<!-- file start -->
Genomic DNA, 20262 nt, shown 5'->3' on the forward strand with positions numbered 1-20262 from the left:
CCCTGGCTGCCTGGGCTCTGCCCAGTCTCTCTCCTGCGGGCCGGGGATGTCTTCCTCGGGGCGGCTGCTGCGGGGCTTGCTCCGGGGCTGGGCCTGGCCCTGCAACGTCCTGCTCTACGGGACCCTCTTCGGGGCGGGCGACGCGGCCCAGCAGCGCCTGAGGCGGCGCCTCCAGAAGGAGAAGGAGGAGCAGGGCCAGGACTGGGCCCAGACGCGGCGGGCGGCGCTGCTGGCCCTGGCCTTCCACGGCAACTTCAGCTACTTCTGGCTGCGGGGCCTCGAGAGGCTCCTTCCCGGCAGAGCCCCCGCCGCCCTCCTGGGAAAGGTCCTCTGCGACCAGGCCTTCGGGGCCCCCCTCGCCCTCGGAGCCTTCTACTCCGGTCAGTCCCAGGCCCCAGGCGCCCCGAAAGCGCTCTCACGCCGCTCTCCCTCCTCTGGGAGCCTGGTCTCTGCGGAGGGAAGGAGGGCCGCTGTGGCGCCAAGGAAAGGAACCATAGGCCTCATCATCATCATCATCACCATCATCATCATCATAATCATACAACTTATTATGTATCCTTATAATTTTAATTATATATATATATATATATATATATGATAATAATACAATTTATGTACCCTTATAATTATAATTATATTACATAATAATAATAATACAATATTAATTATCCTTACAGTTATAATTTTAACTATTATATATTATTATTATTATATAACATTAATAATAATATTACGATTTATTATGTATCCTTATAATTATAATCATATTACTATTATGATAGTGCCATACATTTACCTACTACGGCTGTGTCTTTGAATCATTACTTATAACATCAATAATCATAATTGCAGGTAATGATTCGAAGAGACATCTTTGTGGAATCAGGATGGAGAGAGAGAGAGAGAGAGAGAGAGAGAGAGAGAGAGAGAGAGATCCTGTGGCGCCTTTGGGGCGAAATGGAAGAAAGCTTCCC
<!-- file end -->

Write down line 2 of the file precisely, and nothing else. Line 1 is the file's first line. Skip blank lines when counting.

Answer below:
CCCTGGCTGCCTGGGCTCTGCCCAGTCTCTCTCCTGCGGGCCGGGGATGTCTTCCTCGGGGCGGCTGCTGCGGGGCTTGCTCCGGGGCTGGGCCTGGCCCTGCAACGTCCTGCTCTACGGGACCCTCTTCGGGGCGGGCGACGCGGCCCAGCAGCGCCTGAGGCGGCGCCTCCAGAAGGAGAAGGAGGAGCAGGGCCAGGACTGGGCCCAGACGCGGCGGGCGGCGCTGCTGGCCCTGGCCTTCCACGGCAACTTCAGCTACTTCTGGCTGCGGGGCCTCGAGAGGCTCCTTCCCGGCAGAGCCCCCGCCGCCCTCCTGGGAAAGGTCCTCTGCGACCAGGCCTTCGGGGCCCCCCTCGCCCTCGGAGCCTTCTACTCCGGTCAGTCCCAGGCCCCAGGCGCCCCGAAAGCGCTCTCACGCCGCTCTCCCTCCTCTGGGAGCCTGGTCTCTGCGGAGGGAAGGAGGGCCGCTGTGGCGCCAAGGAAAGGAACCATAGGCCTCATCATCATCATCATCACCATCATCATCATCATAATCATACAACTTATTATGTATCCTTATAATTTTAATTATATATATATATATATATATATATGATAATAATACAATTTATGTACCCTTATAATTATAATTATATTACATAATAATAATAATACAATATTAATTATCCTTACAGTTATAATTTTAACTATTATATATTATTATTATTATATAACATTAATAATAATATTACGATTTATTATGTATCCTTATAATTATAATCATATTACTATTATGATAGTGCCATACATTTACCTACTACGGCTGTGTCTTTGAATCATTACTTATAACATCAATAATCATAATTGCAGGTAATGATTCGAAGAGACATCTTTGTGGAATCAGGATGGAGAGAGAGAGAGAGAGAGAGAGAGAGAGAGAGAGAGAGAGAGATCCTGTGGCGCCTTTGGGGCGAAATGGAAGAAAGCTTCCC